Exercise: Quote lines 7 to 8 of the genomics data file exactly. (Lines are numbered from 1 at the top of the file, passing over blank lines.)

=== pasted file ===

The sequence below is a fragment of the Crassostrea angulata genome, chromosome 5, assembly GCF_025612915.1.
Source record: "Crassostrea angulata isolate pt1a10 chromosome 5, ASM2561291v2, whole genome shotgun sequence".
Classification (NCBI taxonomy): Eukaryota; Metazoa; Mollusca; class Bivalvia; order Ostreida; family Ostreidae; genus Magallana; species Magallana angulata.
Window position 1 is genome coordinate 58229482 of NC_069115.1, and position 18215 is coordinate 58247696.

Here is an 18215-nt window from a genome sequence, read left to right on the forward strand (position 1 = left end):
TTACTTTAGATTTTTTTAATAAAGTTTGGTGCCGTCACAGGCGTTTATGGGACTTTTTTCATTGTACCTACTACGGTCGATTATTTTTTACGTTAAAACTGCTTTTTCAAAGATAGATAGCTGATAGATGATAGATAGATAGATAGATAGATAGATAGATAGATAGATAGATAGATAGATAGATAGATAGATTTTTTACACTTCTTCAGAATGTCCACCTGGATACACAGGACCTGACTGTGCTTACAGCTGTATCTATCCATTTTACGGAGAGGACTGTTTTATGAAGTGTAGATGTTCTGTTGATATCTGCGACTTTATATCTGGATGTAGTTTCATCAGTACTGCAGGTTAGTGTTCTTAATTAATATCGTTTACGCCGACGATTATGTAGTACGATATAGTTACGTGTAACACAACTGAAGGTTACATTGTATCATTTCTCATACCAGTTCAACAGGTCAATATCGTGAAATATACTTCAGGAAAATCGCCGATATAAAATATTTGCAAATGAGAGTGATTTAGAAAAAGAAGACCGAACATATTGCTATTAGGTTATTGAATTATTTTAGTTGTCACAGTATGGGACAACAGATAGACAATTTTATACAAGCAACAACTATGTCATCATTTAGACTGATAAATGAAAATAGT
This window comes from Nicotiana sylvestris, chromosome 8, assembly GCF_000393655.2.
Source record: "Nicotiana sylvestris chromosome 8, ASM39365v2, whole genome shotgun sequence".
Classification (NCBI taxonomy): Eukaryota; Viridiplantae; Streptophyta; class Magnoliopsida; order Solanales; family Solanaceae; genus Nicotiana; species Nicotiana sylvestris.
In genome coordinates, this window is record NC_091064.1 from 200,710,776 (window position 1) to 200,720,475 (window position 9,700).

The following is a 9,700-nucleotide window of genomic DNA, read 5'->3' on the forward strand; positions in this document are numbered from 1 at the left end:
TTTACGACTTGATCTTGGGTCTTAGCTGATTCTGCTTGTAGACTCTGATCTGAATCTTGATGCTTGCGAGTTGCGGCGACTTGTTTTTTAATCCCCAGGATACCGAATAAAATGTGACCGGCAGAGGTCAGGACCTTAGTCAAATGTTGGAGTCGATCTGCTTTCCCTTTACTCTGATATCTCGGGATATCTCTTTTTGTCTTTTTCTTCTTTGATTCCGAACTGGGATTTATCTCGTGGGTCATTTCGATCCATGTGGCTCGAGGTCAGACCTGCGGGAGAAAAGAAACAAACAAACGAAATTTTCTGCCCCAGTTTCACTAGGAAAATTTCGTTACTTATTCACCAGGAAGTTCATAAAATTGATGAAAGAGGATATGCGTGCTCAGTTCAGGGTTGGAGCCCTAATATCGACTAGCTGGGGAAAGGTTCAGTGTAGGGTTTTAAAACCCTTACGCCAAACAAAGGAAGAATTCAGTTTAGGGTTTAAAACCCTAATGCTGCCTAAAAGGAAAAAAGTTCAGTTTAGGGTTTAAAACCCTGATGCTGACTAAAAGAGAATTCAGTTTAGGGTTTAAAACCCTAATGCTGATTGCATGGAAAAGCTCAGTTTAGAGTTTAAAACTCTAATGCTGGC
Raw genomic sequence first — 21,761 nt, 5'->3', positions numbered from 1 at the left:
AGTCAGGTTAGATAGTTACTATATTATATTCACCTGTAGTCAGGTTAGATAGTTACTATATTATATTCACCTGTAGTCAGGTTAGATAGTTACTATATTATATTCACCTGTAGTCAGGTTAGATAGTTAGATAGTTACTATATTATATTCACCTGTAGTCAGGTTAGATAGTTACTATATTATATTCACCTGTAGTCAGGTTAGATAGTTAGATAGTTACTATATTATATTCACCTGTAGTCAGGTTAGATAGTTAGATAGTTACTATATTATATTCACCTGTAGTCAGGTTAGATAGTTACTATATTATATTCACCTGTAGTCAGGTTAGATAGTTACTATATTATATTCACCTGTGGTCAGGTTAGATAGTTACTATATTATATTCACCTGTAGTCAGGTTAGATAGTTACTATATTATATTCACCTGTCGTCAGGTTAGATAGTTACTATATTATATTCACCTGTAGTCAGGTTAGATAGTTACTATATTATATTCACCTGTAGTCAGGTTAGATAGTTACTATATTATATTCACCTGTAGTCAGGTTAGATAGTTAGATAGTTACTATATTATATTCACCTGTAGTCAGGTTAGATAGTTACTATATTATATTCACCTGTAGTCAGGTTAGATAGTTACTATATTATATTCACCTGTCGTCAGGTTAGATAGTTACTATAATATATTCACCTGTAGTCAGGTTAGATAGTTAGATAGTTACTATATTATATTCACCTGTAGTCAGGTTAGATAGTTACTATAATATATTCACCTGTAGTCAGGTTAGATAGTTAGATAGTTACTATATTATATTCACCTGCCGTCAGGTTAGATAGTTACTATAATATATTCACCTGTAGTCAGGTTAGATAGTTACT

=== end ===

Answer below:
This window comes from Nicotiana sylvestris, chromosome 8, assembly GCF_000393655.2.
Source record: "Nicotiana sylvestris chromosome 8, ASM39365v2, whole genome shotgun sequence".